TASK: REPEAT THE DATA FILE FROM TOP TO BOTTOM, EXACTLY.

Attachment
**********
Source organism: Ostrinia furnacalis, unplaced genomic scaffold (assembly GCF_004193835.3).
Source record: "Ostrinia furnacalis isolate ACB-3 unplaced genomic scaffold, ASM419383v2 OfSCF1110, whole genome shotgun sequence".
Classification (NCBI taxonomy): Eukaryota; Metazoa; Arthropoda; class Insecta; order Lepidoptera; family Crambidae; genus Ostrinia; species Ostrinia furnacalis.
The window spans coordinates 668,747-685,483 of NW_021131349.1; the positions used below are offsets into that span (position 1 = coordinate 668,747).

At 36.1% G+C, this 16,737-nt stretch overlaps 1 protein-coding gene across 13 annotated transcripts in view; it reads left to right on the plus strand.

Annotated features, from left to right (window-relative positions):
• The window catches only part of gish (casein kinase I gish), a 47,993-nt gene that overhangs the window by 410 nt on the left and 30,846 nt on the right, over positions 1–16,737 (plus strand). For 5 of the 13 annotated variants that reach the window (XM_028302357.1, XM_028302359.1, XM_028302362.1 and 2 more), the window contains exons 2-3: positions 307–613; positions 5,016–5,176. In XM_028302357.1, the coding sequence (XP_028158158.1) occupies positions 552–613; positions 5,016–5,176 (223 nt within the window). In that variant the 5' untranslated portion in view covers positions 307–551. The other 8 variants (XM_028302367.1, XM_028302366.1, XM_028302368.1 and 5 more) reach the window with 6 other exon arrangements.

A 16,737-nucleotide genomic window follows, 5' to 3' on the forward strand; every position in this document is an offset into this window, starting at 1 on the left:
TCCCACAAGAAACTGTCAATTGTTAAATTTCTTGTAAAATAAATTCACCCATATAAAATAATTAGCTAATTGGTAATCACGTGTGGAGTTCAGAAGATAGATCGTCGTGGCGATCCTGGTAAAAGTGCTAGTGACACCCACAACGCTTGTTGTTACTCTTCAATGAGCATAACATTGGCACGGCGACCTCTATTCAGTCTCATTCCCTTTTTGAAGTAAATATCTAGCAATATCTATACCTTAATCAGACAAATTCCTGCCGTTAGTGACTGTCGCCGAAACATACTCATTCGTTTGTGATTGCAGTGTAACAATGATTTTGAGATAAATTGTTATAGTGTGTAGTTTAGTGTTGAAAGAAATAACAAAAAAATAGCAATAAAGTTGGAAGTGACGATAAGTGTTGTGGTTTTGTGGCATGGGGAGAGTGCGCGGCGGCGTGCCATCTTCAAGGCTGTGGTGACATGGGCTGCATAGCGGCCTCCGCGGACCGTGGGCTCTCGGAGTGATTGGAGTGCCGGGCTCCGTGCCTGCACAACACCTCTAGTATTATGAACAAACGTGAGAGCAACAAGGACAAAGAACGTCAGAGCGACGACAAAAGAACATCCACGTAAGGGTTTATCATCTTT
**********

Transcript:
Source organism: Ostrinia furnacalis, unplaced genomic scaffold (assembly GCF_004193835.3).
Source record: "Ostrinia furnacalis isolate ACB-3 unplaced genomic scaffold, ASM419383v2 OfSCF1110, whole genome shotgun sequence".
Classification (NCBI taxonomy): Eukaryota; Metazoa; Arthropoda; class Insecta; order Lepidoptera; family Crambidae; genus Ostrinia; species Ostrinia furnacalis.
The window spans coordinates 668,747-685,483 of NW_021131349.1; the positions used below are offsets into that span (position 1 = coordinate 668,747).

At 36.1% G+C, this 16,737-nt stretch overlaps 1 protein-coding gene across 13 annotated transcripts in view; it reads left to right on the plus strand.

Annotated features, from left to right (window-relative positions):
• The window catches only part of gish (casein kinase I gish), a 47,993-nt gene that overhangs the window by 410 nt on the left and 30,846 nt on the right, over positions 1–16,737 (plus strand). For 5 of the 13 annotated variants that reach the window (XM_028302357.1, XM_028302359.1, XM_028302362.1 and 2 more), the window contains exons 2-3: positions 307–613; positions 5,016–5,176. In XM_028302357.1, the coding sequence (XP_028158158.1) occupies positions 552–613; positions 5,016–5,176 (223 nt within the window). In that variant the 5' untranslated portion in view covers positions 307–551. The other 8 variants (XM_028302367.1, XM_028302366.1, XM_028302368.1 and 5 more) reach the window with 6 other exon arrangements.

A 16,737-nucleotide genomic window follows, 5' to 3' on the forward strand; every position in this document is an offset into this window, starting at 1 on the left:
TCCCACAAGAAACTGTCAATTGTTAAATTTCTTGTAAAATAAATTCACCCATATAAAATAATTAGCTAATTGGTAATCACGTGTGGAGTTCAGAAGATAGATCGTCGTGGCGATCCTGGTAAAAGTGCTAGTGACACCCACAACGCTTGTTGTTACTCTTCAATGAGCATAACATTGGCACGGCGACCTCTATTCAGTCTCATTCCCTTTTTGAAGTAAATATCTAGCAATATCTATACCTTAATCAGACAAATTCCTGCCGTTAGTGACTGTCGCCGAAACATACTCATTCGTTTGTGATTGCAGTGTAACAATGATTTTGAGATAAATTGTTATAGTGTGTAGTTTAGTGTTGAAAGAAATAACAAAAAAATAGCAATAAAGTTGGAAGTGACGATAAGTGTTGTGGTTTTGTGGCATGGGGAGAGTGCGCGGCGGCGTGCCATCTTCAAGGCTGTGGTGACATGGGCTGCATAGCGGCCTCCGCGGACCGTGGGCTCTCGGAGTGATTGGAGTGCCGGGCTCCGTGCCTGCACAACACCTCTAGTATTATGAACAAACGTGAGAGCAACAAGGACAAAGAACGTCAGAGCGACGACAAAAGAACATCCACGTAAGGGTTTATCATCTTT